Of the proteins not identified in this study, of particular note are hypothetical proteins, or proteins of unknown function, representing >10% of the predicted C. trachomatis L2 genome (S4 Fig). By comparison the remaining unidentified proteins were fairly evenly distributed across the remaining 13 functional categories. Interestingly, in a previous study focused on improving pseudogene assignment, using 11 genomes from 4 bacterial genera, the number of pseudogenes ranged from 27 in Staphylococcus aureus MW2 to 337 in Yersinia pestis CO92. Over half of these pseudogenes identified were previously annotated as ‘hypothetical’ [42]. Considering the high representation of ‘hypotheticals’ within this dataset, we speculate that these could also represent unassigned pseudogenes; or are they characteristically atypical preventing their detection; or are they simply not expressed under the conditions of measurement? Whatever the reason for the gaps in the proteome coverage, it is clear that accurate prediction of pseudogenes is required in defining our understanding of what represents a complete proteome.

Concluding remarks

Proteome-wide determination of absolute protein quantities is a challenge of broad biological importance. In this study, we have determined and compared the levels of hundreds of proteins in the EB and earliest RB forms of C. trachomatis. Such data provides insights into the steady-state levels of proteins and hence cellular priorities for protein synthesis. It also allows exploration of structural, functional and genetic correlates of protein abundance (amino acid composition, pI, gene essentiality), and is an important prerequisite for predictive mathematical modeling of cellular processes. These high quality data are reproducible, robust and reliable for high abundance proteins. However, the subtleties of chlamydial gene regulation are likely to lie within the proteins of low abundance (<10 copies per cell). In pathogenic microbes these are of specific interest as they may be of use in the selection of targets for the development of new antimicrobial agents. It is likely that there is a greater variation in the copy numbers of low abundance proteins as feedback control of low concentrations is notoriously difficult, and easily leads to overshooting and random oscillations [43]. The availability of accurate quantitative proteomics data, indicating levels of protein/enzymes in RBs and EBs is a fundamental resource and will be invaluable for planning future experiments to manipulate the genome to investigate gene regulation and function.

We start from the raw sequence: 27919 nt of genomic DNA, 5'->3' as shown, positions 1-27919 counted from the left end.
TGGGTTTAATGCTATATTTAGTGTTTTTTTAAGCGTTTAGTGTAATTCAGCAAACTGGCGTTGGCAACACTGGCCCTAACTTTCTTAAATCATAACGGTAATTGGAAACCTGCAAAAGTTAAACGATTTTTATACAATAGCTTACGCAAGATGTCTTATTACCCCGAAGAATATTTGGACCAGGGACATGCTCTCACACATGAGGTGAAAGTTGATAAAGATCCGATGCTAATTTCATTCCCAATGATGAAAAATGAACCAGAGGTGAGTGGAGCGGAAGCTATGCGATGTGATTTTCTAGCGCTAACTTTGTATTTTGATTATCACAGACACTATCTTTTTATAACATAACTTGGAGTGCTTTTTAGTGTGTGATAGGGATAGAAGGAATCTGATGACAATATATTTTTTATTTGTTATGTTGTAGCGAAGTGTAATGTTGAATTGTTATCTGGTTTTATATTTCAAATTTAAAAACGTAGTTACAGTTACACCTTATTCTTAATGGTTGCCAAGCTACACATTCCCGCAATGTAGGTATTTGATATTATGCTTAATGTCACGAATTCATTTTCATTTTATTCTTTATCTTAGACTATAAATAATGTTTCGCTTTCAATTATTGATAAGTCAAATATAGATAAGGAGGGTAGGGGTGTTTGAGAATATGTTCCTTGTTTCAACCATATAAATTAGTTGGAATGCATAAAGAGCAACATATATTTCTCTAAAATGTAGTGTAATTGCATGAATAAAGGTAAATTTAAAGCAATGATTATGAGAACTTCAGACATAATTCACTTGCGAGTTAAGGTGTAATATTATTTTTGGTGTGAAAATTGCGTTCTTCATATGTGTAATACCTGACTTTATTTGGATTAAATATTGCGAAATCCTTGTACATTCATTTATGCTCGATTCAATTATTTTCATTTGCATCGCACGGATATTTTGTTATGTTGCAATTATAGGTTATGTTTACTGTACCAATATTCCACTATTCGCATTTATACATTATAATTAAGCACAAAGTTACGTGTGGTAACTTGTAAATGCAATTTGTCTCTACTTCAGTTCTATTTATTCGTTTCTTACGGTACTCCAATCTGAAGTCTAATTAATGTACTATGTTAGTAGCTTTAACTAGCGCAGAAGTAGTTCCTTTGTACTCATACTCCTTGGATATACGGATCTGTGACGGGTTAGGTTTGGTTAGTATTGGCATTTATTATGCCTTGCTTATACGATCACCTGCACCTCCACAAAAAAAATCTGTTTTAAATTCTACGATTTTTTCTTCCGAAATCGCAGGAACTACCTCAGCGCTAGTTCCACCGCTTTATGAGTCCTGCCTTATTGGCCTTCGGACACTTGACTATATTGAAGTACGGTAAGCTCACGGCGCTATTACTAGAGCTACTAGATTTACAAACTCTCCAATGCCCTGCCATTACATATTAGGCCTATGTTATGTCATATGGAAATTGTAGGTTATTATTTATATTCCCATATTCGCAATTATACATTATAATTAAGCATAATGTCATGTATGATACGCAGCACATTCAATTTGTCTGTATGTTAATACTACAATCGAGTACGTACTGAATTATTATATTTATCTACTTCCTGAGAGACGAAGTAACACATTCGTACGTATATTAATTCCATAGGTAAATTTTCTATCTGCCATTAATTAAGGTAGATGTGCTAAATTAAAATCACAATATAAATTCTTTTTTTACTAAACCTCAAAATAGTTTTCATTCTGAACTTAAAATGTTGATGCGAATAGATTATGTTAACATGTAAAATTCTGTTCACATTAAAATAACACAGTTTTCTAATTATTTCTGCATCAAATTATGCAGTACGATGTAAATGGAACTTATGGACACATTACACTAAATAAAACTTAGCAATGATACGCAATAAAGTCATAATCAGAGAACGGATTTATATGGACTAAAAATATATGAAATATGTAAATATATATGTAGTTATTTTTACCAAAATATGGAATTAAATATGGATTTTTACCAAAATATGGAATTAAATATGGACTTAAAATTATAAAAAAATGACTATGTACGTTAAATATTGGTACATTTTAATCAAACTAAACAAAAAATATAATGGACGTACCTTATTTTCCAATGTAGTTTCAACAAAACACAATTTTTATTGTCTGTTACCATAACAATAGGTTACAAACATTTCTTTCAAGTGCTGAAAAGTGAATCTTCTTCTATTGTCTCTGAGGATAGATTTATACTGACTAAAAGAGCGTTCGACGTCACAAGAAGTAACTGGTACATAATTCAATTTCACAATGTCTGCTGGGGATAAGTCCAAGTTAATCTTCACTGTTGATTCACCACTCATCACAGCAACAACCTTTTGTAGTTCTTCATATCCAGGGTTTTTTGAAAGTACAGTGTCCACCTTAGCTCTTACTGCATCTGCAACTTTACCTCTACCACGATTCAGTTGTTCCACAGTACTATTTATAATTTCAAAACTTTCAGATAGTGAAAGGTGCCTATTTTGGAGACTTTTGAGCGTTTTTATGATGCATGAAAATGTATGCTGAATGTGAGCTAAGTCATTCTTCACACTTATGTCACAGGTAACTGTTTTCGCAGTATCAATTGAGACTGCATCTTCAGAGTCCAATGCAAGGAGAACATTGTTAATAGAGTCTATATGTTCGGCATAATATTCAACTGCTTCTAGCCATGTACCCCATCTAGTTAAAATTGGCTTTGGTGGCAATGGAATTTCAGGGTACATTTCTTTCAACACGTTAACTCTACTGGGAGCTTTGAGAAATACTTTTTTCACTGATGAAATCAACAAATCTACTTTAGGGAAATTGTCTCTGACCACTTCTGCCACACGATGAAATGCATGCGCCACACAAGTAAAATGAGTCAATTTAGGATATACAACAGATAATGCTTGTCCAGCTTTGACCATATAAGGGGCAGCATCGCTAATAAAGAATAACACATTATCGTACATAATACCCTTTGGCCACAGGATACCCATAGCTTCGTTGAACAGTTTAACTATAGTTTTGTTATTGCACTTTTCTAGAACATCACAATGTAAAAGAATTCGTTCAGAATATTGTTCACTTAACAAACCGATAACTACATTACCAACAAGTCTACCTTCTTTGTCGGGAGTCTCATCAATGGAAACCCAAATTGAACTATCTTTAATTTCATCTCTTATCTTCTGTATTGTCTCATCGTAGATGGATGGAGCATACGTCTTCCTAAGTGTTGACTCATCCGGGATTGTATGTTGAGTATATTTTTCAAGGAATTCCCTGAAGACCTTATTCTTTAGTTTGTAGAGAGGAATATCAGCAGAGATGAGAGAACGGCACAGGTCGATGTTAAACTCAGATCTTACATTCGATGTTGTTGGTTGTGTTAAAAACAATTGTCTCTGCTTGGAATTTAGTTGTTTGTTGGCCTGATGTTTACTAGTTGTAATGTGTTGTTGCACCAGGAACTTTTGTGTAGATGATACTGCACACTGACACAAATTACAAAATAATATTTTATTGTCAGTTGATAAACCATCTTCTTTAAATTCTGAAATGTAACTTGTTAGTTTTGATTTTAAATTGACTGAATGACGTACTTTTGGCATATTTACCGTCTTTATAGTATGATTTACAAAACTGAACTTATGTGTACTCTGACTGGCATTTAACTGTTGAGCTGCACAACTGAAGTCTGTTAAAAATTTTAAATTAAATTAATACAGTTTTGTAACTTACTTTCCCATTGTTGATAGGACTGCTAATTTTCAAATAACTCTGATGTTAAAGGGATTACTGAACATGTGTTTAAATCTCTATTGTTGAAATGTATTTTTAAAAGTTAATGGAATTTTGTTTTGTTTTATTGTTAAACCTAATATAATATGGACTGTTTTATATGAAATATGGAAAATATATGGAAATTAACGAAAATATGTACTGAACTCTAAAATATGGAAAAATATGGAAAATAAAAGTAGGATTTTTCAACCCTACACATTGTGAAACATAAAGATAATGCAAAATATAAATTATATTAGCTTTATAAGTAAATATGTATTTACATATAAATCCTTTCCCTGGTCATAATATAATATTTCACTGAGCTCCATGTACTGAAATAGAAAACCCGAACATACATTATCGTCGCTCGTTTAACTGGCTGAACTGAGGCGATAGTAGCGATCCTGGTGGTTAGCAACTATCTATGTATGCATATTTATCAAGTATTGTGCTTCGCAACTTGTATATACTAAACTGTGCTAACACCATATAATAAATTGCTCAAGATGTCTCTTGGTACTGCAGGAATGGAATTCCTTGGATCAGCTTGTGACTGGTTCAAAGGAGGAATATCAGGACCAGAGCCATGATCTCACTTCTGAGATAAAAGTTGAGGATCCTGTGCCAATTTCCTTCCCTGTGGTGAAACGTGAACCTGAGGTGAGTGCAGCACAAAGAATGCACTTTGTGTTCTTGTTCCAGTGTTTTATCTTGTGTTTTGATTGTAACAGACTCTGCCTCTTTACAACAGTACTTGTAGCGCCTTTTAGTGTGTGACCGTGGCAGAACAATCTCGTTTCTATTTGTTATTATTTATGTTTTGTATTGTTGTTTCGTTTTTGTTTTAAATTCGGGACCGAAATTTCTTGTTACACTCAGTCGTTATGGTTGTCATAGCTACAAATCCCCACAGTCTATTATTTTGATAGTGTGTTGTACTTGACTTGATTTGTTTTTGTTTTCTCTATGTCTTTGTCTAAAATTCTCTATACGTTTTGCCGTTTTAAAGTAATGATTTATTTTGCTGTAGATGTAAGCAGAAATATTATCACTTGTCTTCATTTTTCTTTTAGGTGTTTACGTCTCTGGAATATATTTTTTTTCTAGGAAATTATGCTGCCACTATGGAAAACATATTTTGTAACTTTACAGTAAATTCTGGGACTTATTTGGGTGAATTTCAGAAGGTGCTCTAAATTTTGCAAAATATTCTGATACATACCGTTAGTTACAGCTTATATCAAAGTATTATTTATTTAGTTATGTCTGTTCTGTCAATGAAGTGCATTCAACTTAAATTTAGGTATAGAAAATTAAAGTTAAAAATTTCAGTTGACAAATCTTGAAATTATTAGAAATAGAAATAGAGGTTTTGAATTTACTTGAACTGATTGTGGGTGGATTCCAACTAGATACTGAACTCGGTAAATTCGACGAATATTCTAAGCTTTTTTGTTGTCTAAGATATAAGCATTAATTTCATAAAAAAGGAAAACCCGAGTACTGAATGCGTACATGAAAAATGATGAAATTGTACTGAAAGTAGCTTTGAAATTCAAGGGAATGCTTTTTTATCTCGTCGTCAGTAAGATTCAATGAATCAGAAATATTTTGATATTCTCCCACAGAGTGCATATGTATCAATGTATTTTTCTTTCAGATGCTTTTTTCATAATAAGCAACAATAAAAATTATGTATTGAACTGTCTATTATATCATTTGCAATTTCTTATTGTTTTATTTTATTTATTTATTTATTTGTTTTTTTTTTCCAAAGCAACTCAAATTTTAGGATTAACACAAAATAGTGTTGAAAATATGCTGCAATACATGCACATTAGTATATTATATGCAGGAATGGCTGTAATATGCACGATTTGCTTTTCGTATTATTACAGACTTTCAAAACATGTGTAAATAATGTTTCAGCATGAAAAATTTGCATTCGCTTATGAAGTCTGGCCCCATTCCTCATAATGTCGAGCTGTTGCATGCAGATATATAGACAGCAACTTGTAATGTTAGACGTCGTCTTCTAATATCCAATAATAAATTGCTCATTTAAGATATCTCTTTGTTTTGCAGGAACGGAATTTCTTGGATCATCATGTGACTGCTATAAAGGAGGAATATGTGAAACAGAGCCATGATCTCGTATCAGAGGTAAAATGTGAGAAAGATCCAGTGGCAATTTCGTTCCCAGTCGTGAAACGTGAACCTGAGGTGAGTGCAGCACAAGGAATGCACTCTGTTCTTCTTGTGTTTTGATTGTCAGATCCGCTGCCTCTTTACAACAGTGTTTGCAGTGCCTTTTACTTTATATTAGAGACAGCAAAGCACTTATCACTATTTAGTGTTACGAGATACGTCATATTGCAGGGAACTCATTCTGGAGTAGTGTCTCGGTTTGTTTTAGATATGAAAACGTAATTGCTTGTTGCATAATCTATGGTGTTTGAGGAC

Supporting Information

S1 Fig. Comparison of the absolute protein abundance measurements obtained from the analysis of two technical replicates of EBs (S1a) and RBs (S1b) from C. trachomatis L2 using 2D-LC-MSE.

Protein abundance from replicate 1 and 2 are represented on a log2 scale. R2 = correlation coefficient.


S2 Fig. A schematic representation of the proposed chlamydial peptidoglycan biosynthesis pathway and related genes.

The precursor, UDP-MurNAc pentapeptide is synthesized in the cytoplasm by six enzymes (MurA to Mur F). This precursor is subsequently transferred to the lipid carrier undecaprenyl phosphate catalyzed by MraY to form the first membrane bound intermediate, Lipid I. Catalysed by MurG, Lipid II is synthesized by the addition of UDP-GlcNAc to Lipid I, followed by translocation into the peptidoglycan structure. The table indicates those peptidoglycan biosynthetic enzymes expressed in C. trachomatis L2.